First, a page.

The biggest issue with Huff is that he’s starting to get really old prospect-wise. This year will be his age-27 season and Huff still hasn’t secured a major league rotation spot. He has obviously fallen quite a ways from his lofty number five rating in IPI’s 2009 book. Then, Huff was seen as the second best pitcher in the entire system (only behind Adam Miller), the best left-handed pitcher, and a guy with three plus pitches (fastball, changeup and slider) and a veteran attack plan. Then Huff was seen as a middle of the rotation pitcher; now he’s likely to be in AAA for the fifth straight season.
This very well could be the make-or-break season for Huff. He showed improvement in 2011, but if Huff wants to ever be a legitimate big league pitcher, he will have to improve even more in 2012. He did a good job of improving his peripherals in the big leagues last year, raising his strikeout rate to 6.39 SO/9 (4.80 SO/9 career) while still limiting his walks (3.02 BB/9 in 2011, 3.20 BB/9 career). Since Huff is one of the top two left-handed starters currently in the Tribe’s system, he will probably get a call-up sooner rather than later. When he gets it, he needs to seize it and not let it go.
Zach McAllister, RHP
McAllister is definitely a step below Gomez and Huff at this point, but he has many factors working in his favor. After a terrible 2010 campaign that saw his prospect stock plummet and the Yankees trade him to Cleveland for two months of Austin Kearns, McAllister rebounded well in 2011. In Columbus, he posted a strong 3.32 ERA, 3.19 FIP and 1.203 WHIP and made his major league debut in his age-23 season. In his four major league starts, McAllister had a shiny 3.37 FIP, 3.98 xFIP and 0.4 fWAR despite a 6.11 ERA and 1.864 WHIP.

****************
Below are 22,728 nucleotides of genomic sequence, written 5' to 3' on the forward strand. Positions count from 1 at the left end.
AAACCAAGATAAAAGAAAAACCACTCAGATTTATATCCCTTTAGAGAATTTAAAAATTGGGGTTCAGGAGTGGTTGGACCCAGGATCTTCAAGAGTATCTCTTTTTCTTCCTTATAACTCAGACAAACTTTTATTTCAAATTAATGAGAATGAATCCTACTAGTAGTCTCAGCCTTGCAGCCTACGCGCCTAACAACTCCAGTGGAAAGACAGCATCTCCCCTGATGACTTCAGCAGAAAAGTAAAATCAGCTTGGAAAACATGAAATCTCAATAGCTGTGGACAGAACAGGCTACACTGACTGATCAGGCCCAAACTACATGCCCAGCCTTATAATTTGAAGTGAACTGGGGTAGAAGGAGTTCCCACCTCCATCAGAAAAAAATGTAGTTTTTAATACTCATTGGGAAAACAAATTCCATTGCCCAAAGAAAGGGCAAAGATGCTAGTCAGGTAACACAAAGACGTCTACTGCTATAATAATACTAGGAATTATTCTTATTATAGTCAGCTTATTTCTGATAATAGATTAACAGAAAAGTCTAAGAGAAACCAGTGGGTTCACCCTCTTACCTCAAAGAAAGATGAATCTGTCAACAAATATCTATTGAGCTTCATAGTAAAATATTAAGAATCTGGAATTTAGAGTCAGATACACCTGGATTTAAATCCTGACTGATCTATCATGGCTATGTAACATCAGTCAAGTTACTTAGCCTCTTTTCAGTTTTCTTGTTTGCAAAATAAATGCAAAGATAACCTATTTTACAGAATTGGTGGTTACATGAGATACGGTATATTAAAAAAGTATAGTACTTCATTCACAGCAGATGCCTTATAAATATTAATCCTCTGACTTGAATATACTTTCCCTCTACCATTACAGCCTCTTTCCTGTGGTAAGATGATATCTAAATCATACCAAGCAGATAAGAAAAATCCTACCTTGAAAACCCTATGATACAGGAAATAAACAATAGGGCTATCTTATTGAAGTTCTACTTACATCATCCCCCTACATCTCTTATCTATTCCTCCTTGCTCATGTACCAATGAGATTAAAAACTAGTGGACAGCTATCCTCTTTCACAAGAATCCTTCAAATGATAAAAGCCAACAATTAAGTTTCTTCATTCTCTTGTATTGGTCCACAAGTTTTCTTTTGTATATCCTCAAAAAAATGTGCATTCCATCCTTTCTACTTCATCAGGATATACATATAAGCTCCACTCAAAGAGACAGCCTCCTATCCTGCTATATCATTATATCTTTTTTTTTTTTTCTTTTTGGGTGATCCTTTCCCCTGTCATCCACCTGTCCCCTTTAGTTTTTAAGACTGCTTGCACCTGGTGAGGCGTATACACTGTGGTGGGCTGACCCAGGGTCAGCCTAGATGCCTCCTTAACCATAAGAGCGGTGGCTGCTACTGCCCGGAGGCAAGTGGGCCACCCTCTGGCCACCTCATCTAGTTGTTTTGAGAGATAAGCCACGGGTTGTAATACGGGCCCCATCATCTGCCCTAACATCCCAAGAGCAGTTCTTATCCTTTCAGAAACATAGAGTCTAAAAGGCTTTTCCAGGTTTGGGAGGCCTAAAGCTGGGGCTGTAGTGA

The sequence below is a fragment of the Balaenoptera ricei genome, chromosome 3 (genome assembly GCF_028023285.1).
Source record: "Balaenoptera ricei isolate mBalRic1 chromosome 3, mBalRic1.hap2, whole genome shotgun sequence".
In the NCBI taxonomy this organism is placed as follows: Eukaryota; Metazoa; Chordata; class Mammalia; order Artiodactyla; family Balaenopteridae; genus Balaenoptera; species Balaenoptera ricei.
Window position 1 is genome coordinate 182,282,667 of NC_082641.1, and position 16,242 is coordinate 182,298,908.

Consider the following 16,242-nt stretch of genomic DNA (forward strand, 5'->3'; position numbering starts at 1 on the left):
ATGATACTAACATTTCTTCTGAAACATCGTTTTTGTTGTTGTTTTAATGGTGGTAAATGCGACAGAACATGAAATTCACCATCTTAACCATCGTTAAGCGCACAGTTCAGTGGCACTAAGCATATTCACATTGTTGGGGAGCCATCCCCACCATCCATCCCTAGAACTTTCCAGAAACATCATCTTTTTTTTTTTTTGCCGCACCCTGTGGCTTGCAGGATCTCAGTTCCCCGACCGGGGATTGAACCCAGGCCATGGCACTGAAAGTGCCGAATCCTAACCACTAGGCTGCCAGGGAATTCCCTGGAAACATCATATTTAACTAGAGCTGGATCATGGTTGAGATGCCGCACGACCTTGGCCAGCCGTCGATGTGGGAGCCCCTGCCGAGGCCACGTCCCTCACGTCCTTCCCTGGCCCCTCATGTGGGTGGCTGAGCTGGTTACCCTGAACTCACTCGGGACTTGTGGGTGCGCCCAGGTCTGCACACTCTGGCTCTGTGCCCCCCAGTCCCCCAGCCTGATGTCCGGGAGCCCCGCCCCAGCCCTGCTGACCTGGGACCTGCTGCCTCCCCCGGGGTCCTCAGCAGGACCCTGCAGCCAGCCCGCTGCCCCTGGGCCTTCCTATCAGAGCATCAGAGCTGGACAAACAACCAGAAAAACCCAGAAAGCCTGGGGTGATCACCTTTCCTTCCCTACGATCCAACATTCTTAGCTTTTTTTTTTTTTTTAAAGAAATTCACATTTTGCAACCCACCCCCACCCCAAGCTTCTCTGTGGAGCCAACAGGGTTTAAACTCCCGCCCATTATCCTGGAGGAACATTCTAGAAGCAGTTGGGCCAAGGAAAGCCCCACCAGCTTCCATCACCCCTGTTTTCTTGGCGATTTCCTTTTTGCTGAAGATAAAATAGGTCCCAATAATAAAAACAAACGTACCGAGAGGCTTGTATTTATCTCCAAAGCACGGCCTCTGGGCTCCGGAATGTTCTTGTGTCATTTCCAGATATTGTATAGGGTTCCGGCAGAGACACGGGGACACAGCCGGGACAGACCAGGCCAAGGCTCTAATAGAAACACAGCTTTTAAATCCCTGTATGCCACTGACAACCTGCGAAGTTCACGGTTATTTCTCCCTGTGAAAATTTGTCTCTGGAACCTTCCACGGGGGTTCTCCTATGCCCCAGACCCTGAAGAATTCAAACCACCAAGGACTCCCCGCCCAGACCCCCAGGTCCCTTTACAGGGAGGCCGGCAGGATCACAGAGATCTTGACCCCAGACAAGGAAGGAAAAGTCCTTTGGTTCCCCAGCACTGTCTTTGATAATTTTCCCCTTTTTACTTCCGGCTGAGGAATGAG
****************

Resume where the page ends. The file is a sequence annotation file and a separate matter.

Despite his big frame (6’5”, 230 lbs.), McAllister has a pretty average fastball. The big things McAllister brings to the table are his slider and his control (B and B+ respectively according to the 2011 IPI book). That strong control showed itself clearly in his 1.8 BB/9 at Columbus in 2011. McAllister has never been a big strikeout guy (7.1 SO/9 in career), but when you walk such a small number of batters, you can get by just fine.
To me, it seemed like McAllister and his big frame should project more as a front or middle of the rotation guy, which makes his results to date a little disappointing. After adjusting my expectations, however, McAllister is doing just fine. He adds good depth and could probably be the Tribe’s fifth starter on Opening Day. He probably won’t get that chance, but when he called up for some starts in 2012, I definitely won’t be worried.
Scott Barnes, LHP
Barnes struggled at AA Akron in 2010, which forced him to start at that level again in 2011. Luckily for Barnes and the Indians, he came out strong in 2011, posting a 3.45 ERA, 3.80 FIP and 1.222 WHIP between Akron and Columbus. His 2010 struggles put him farther down in the major league pecking order, however, meaning Barnes did not get a chance to make his debut in 2011. Barnes should make it up to the big league club in 2012 at some point, though.